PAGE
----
August 6, 2020 – When you’re ready to explore Maine again, we’re ready to welcome you back.

The Keep Maine Healthy plan represents a multilayered approach to protect Mainers and visitors, and reduce, to the greatest extent possible, COVID-19 risks associated with travel. All in an effort to make Maine one of the safest places to travel this summer.

Maine lodgings, campgrounds, restaurants, shops, museums and other attractions, have implemented recommendations from the state CDC and completed a safety checklist before opening to the traveling public.

Residents of New Hampshire, Vermont, Connecticut, New York and New Jersey can travel to Maine without testing or quarantine restrictions. Everyone else is asked to complete The Certificate of Compliance in order to visit safely. Visitors must complete a certificate of compliance indicating they have either received a negative COVID-19 test, or agree to quarantine for 14 days (or the length of their visit, if less) upon arrival in Maine.

For a comprehensive look at what the state of Maine is doing to keep residents and visitors safe, go to Visit Maine.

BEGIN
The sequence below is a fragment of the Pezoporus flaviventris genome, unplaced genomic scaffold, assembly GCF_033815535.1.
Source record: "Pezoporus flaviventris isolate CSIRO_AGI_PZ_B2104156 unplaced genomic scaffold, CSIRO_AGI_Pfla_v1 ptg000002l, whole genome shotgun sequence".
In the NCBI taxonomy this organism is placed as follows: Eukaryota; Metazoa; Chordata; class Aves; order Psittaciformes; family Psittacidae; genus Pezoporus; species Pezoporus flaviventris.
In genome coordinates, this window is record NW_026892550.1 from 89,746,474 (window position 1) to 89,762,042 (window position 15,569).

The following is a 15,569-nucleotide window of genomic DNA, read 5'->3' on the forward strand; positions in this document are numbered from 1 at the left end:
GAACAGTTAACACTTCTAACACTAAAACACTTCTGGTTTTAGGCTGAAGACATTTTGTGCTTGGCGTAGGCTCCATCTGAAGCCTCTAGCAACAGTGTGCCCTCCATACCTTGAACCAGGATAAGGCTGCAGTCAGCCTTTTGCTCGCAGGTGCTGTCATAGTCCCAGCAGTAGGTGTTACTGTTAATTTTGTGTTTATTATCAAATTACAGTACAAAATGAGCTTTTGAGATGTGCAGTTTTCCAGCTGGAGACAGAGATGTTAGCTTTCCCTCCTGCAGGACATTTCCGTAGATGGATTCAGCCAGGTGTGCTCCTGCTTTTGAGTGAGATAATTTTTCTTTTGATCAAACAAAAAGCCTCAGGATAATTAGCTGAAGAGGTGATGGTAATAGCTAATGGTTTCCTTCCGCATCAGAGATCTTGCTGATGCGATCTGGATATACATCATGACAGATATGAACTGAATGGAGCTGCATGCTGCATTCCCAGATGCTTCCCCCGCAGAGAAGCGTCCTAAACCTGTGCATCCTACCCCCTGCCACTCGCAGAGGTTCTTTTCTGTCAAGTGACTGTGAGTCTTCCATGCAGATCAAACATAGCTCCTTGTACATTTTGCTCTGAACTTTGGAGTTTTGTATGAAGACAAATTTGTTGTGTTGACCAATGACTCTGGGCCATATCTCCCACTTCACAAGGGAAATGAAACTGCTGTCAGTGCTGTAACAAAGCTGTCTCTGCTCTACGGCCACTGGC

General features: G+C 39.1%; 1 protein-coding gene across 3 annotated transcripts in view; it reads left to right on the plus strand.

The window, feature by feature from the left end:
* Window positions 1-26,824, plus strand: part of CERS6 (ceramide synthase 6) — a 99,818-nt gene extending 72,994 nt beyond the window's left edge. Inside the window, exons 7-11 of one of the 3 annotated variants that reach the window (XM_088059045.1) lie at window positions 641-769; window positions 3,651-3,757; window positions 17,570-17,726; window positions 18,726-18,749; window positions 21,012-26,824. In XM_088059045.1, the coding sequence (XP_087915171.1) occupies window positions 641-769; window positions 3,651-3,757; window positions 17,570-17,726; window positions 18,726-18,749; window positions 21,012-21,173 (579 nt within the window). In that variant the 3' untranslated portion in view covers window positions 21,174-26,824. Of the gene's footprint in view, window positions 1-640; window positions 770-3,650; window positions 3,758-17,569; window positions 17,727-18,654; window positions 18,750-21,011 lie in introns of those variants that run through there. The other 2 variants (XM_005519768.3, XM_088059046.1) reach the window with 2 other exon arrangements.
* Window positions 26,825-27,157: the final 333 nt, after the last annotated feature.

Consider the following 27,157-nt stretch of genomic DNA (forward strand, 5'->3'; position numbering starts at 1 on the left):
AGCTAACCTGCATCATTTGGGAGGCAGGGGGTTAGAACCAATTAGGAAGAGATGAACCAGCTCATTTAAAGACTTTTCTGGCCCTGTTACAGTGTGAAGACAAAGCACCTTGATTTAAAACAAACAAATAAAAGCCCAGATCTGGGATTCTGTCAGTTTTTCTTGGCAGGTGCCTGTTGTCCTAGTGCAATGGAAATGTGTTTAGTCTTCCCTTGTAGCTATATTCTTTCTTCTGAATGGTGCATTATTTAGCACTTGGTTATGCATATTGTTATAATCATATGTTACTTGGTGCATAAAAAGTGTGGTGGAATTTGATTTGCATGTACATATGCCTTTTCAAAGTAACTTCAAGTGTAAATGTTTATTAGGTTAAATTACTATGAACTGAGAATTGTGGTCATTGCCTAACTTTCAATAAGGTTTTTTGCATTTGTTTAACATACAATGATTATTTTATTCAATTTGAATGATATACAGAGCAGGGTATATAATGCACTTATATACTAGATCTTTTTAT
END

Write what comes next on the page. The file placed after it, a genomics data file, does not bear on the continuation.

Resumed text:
Bicentennial Edition of Maine the Way

Bicentennial Edition of Maine the Way
Bicentennial Edition of Maine the Way

The Bicentennial Edition of Maine the Way is a striking 200-page special edition publication in partnership with the Maine Office of Tourism that takes a closer look at this land pre-statehood, a glance at the decades since, and glimpse at what the future of Maine has in store. Visit Maine the Way to order.

Adventure Local Maine

Heading to Maine for some outdoor adventure? Look beyond the most popular spots in the mountains and along the coast and visit Adventure Local Maine. The site has great links to outfitters who run kayak trips along the coast, as well as rock climbing guides, rafting companies, bike outfitters and sites like Where to Ride, which offers bikes routes throughout the state. There are also links to Maine-owned companies offering gear for the outdoors.